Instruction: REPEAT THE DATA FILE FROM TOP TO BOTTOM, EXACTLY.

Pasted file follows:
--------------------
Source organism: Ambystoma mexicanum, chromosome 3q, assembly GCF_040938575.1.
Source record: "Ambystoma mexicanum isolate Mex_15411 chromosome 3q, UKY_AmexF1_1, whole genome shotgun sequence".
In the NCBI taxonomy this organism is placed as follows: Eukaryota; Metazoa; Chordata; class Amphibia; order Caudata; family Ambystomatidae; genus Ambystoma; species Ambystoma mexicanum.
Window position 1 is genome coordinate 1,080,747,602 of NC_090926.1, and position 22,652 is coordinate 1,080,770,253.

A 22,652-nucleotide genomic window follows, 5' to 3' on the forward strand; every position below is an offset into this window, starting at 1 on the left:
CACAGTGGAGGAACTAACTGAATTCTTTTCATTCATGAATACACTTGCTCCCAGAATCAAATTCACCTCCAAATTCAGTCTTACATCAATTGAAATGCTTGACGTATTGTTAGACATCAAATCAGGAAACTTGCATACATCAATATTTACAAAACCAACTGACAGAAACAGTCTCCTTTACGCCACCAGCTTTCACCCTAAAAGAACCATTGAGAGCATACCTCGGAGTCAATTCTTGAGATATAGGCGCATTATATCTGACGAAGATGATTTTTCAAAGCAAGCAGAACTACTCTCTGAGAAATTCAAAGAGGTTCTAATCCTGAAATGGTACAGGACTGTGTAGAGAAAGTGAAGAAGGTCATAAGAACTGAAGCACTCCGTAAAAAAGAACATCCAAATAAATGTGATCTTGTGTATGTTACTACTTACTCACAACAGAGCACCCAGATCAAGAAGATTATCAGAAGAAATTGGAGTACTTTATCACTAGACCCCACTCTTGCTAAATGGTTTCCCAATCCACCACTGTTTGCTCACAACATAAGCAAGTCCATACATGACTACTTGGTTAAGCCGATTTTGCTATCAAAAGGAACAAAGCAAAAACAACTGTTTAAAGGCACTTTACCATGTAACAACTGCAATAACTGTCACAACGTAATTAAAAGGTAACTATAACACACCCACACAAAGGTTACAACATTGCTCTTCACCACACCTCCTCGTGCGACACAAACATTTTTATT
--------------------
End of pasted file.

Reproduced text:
Source organism: Ambystoma mexicanum, chromosome 3q, assembly GCF_040938575.1.
Source record: "Ambystoma mexicanum isolate Mex_15411 chromosome 3q, UKY_AmexF1_1, whole genome shotgun sequence".
In the NCBI taxonomy this organism is placed as follows: Eukaryota; Metazoa; Chordata; class Amphibia; order Caudata; family Ambystomatidae; genus Ambystoma; species Ambystoma mexicanum.
Window position 1 is genome coordinate 1,080,747,602 of NC_090926.1, and position 22,652 is coordinate 1,080,770,253.

A 22,652-nucleotide genomic window follows, 5' to 3' on the forward strand; every position below is an offset into this window, starting at 1 on the left:
CACAGTGGAGGAACTAACTGAATTCTTTTCATTCATGAATACACTTGCTCCCAGAATCAAATTCACCTCCAAATTCAGTCTTACATCAATTGAAATGCTTGACGTATTGTTAGACATCAAATCAGGAAACTTGCATACATCAATATTTACAAAACCAACTGACAGAAACAGTCTCCTTTACGCCACCAGCTTTCACCCTAAAAGAACCATTGAGAGCATACCTCGGAGTCAATTCTTGAGATATAGGCGCATTATATCTGACGAAGATGATTTTTCAAAGCAAGCAGAACTACTCTCTGAGAAATTCAAAGAGGTTCTAATCCTGAAATGGTACAGGACTGTGTAGAGAAAGTGAAGAAGGTCATAAGAACTGAAGCACTCCGTAAAAAAGAACATCCAAATAAATGTGATCTTGTGTATGTTACTACTTACTCACAACAGAGCACCCAGATCAAGAAGATTATCAGAAGAAATTGGAGTACTTTATCACTAGACCCCACTCTTGCTAAATGGTTTCCCAATCCACCACTGTTTGCTCACAACATAAGCAAGTCCATACATGACTACTTGGTTAAGCCGATTTTGCTATCAAAAGGAACAAAGCAAAAACAACTGTTTAAAGGCACTTTACCATGTAACAACTGCAATAACTGTCACAACGTAATTAAAAGGTAACTATAACACACCCACACAAAGGTTACAACATTGCTCTTCACCACACCTCCTCGTGCGACACAAACATTTTTATT